@ Bill - Nice to know you have the info now.

@ WND - thanks and I do hope you go for it .

@ Bill - You now know the reason why cabbage smells wile cooking. Appreciate the input.

@ Georgie - I hope this motivates you to eat cabbage regularly.

@ Donna - Glad you are motivated to start growing cabbage again.

@ Carol - Yes almost, after all they are from the same family. Thanks for commenting.

Kas from Bartlett, Tennessee on February 23, 2013:

Alright Rajan, you've hit upon on another favorite of mine. Not as much a fan of raw cabbage but I do enjoy it cooked. I honestly didn't know it was quite that nutritious though, nor did I know that it was a cancer fighter. Thanks for writing a very informative and interesting hub! Voting up!

prasetio30 from malang-indonesia on February 23, 2013:

Very informative hub and well written. I learn many things here, especially to know that cabbage useful for our health. My mother often use cabbage for cooking as various menu. Thank you very much for writing and share with us. Voted up and Take care!

Prasetio

carol stanley from Arizona on February 23, 2013:

A reminder we have not had cabbage in a few weeks..I guess brussel sprouts count as little cabbages. Thanks for this great hub as always..and I am off th get some cabbage. Thanks...voting up and sharing.

Donna Hilbrandt from Upstate New York on February 23, 2013:

Another good, informational hub. I love cabbage. I like it best as a raw salad, but I also like it cooked. I tried growing it in my garden two summers ago, and it wasn't extremely successful. The cabbage heads were quite small. I may try again. Voted up.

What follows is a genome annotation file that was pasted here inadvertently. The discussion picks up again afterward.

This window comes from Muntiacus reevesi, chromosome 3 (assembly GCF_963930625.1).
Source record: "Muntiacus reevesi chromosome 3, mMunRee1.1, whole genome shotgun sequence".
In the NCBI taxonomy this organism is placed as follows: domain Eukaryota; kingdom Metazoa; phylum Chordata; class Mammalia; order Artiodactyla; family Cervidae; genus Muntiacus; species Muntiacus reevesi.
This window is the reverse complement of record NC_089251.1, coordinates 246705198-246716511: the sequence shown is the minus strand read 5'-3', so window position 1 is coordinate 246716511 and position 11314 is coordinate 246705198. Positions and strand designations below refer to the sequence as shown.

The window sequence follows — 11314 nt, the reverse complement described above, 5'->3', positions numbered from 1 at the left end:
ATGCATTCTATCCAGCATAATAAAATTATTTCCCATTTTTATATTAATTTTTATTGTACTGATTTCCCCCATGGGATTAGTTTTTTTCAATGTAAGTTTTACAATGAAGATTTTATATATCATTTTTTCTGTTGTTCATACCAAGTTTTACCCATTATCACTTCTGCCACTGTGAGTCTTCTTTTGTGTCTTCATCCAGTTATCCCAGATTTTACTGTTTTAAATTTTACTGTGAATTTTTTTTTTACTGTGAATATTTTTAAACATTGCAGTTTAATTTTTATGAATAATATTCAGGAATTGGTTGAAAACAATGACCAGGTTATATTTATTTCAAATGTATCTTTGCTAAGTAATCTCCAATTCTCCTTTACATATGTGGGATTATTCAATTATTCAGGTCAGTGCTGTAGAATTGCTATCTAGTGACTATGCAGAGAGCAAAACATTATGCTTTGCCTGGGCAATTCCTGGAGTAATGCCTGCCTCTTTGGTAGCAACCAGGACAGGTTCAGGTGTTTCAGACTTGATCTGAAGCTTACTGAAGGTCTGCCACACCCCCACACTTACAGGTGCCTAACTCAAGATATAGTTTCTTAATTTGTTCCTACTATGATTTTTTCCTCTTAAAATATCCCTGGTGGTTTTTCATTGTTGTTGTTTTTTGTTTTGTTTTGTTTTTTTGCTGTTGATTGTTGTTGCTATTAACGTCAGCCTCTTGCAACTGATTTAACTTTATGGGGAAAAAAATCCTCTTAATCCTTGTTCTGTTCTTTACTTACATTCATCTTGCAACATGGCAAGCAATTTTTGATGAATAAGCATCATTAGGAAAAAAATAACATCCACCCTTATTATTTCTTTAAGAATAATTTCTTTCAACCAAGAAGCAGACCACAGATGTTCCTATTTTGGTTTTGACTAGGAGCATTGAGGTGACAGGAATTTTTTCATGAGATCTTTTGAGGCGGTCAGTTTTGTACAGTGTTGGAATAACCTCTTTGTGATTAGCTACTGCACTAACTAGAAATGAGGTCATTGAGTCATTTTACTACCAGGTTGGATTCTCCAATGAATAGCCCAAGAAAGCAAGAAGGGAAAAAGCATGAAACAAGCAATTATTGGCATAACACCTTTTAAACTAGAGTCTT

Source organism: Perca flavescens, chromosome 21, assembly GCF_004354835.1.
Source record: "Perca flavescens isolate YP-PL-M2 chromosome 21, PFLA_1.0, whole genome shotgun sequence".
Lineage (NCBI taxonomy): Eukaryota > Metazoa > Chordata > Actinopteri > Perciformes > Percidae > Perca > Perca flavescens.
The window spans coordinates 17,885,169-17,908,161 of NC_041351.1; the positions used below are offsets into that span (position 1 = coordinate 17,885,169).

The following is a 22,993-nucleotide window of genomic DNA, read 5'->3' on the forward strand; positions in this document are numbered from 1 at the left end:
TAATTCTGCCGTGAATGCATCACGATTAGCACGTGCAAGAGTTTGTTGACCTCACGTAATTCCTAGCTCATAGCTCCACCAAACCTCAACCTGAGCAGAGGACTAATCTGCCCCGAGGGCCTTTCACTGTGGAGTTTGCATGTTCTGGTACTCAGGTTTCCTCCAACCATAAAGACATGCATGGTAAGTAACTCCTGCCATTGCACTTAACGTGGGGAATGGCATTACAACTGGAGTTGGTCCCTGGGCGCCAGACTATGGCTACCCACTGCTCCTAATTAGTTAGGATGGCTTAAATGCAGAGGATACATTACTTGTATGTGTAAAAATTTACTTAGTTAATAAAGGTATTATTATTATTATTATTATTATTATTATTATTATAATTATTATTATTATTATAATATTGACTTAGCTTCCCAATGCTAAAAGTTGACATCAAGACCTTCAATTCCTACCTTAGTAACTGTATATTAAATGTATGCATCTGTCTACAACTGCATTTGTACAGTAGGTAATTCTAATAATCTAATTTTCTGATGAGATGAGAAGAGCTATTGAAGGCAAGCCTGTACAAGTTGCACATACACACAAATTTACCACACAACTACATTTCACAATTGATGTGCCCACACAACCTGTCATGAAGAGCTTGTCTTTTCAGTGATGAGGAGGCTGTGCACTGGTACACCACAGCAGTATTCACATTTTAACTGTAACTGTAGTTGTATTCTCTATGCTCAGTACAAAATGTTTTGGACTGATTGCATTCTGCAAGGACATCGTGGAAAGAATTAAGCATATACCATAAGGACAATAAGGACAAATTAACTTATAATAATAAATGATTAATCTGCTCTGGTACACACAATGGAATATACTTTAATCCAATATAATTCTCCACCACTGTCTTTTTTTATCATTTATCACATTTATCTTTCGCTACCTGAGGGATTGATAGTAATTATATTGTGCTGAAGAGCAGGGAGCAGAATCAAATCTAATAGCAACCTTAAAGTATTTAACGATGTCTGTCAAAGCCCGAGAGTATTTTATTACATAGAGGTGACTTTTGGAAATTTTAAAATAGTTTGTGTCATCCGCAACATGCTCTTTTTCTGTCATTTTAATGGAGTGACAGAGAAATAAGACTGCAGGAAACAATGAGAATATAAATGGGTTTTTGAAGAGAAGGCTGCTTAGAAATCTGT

GH Price from North Florida on February 23, 2013:

I love cabbage, raw or cooked, and now I know that it is very good for me. Thank you fir this very useful Hub!

Bill Holland from Olympia, WA on February 23, 2013:

It's funny my friend, but I hate the smell of cooked cabbage. It is some weird thing that has been with me my entire life. I have never gotten over it and still to this day I don't like being in the kitchen when someone is preparing cabbage. Having said that, you have done another great job of detailing the benefits of this vegetable. Well done! Have a wonderful weekend.

wetnosedogs from Alabama on February 23, 2013:

Thanks for this wonderful cabbage hub. I love cabbage and I love soup. I really need to try that.

Bill De Giulio from Massachusetts on February 23, 2013:

Rajan, once again you have educated me about the benefits of one of my favorite veggies. I've always known that green leafy veggies are good of us but had no idea as to the extent. Great info.

Kathryn from Windsor, Connecticut on February 23, 2013:

This is another informative article about food. I haven't cooked with cabbage very often, but I do enjoy cole slaw. The recipe for Cabbage Subzi looked great. I haven't heard of all of those ingredients, but it makes me curious. At some point I will try a similar type of cooked cabbage. Thanks for sharing your vast knowledge of foods with us!

Cynthia B Turner from Georgia on February 23, 2013:

I like cabbage, but had no idea there is Omega 3 in it. Thank you for some very useful information about the health benefits found in cabbage. Thanks, too, for providing the recipes.

Have a great weekend.